1. Use a Plugin to Make Tables Responsive

There are many plugins that can make your WordPress tables responsive. One of our favorites is Ninja Tables:

The Ninja Tables plugin.

With Ninja Tables, you can use advanced features for mobile displays such as stacking your table’s columns, hiding specific columns, and more.

After you install and activate Ninja Tables, you can navigate to Ninja Tables > All Tables to create a new one:

Adding a new table with the Ninja Tables plugin.

In the table editor, click on the Add Column button to start creating columns. For each, you’ll have the option to hide the entire column on desktop and/or mobile devices:

Hiding table columns on mobile devices with Ninja Tables.

Once you’ve created all your columns, click on the Add Data button to create your table’s rows. When you’re finished, switch over to the Table Design tab.

Here you can preview how your data will look on desktop, tablet, and mobile devices using the buttons above your table:

Previewing a mobile table created with Ninja Tables.

You can also generate stackable mobile displays by selecting the Enable Stackable Table checkbox and specifying which devices to apply this feature to:

Enabling the stackable table option on mobile devices with Ninja Tables.

Finally, you can publish your table use the Ninja Tables block in the Block Editor:

Adding a Ninja Tables table in the Block Editor.

While plugins such as Ninja Tables can help you create responsive tables in WordPress, they often require you to edit each table by hand, as seen above. This can become time-consuming, which is why you may want to tackle the issue through custom code.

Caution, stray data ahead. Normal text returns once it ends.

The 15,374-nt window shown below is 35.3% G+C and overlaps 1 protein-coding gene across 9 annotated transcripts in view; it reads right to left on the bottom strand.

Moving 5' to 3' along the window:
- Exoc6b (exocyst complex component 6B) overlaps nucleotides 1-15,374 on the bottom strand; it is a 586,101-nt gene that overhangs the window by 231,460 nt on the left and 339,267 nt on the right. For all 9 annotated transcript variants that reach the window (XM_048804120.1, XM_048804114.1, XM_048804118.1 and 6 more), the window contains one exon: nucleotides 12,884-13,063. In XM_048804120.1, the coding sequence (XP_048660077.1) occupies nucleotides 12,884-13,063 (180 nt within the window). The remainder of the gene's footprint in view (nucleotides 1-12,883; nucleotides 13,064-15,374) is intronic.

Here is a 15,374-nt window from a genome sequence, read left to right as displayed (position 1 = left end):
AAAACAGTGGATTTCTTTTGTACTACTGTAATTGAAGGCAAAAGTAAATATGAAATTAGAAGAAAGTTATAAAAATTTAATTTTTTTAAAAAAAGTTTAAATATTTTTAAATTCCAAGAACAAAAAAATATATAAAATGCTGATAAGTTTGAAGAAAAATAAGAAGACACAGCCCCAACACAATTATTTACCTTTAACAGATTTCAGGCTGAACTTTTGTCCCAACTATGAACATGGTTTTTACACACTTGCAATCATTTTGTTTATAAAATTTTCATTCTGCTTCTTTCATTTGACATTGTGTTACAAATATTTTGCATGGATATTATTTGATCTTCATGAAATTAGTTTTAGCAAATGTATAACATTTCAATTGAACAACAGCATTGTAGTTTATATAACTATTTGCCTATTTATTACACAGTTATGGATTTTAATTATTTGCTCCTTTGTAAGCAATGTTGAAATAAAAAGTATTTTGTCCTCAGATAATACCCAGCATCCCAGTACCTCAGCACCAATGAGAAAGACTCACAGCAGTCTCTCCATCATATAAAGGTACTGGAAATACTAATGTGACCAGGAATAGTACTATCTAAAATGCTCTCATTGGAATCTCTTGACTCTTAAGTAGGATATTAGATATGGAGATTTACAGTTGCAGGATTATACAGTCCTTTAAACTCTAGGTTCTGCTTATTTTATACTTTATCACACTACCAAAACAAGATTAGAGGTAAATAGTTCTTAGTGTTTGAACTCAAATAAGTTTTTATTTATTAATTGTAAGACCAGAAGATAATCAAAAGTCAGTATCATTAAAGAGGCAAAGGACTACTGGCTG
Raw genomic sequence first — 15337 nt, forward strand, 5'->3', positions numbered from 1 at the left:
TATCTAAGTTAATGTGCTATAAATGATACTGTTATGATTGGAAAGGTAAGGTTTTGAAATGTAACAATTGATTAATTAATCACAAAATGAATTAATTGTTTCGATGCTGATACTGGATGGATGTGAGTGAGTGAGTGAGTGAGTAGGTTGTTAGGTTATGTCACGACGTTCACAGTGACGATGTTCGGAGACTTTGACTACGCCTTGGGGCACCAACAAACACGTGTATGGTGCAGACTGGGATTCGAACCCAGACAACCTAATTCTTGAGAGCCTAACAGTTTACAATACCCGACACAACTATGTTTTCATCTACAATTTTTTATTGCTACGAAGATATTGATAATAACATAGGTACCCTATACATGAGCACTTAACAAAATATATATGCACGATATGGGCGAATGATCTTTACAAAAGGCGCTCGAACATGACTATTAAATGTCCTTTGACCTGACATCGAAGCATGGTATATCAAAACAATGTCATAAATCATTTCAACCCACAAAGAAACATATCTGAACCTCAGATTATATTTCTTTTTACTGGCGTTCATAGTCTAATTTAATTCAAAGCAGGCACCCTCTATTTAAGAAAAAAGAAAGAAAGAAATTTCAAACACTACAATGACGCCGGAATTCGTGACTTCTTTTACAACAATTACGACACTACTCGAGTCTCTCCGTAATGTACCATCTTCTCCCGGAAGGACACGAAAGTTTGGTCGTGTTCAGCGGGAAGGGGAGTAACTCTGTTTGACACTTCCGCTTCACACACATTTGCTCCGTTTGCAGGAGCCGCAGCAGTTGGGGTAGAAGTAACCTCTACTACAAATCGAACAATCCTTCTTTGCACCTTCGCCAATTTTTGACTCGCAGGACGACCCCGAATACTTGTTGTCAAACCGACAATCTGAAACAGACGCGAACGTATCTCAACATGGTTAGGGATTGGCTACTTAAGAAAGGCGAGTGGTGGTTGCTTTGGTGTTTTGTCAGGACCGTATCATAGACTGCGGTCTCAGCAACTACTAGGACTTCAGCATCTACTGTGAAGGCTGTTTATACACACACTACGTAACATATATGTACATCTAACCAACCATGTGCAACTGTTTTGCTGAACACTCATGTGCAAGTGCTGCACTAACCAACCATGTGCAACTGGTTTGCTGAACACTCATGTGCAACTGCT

2. Modify Your Theme Files to Make Tables Responsive

One solution for making tables responsive manually is to implement horizontal scrolling:

A scrollable table.

To do so, you’ll need to add a specific class to the HTML tables you want to make responsive, such as <table class=”responsive-yes”>.

Then, you can add this code to your theme’s style.css file:

@media only screen and (max-width: 640px) { table.responsive-yes { margin-bottom: 0; overflow: hidden; overflow-x: scroll; display: block; white-space: nowrap; } }

This sets a breakpoint using the max-width attribute. When the width of the viewport is below that size, your table will become scrollable. However, this isn’t the most elegant solution for displaying tables on mobile devices.

Alternatively, you could use a bit of CSS to stack your columns, like so:

Table columns stacked one on top of another.

This is our favorite method because it’s highly readable on the vast majority of screens, and makes it easier for visitors to interact with your tables.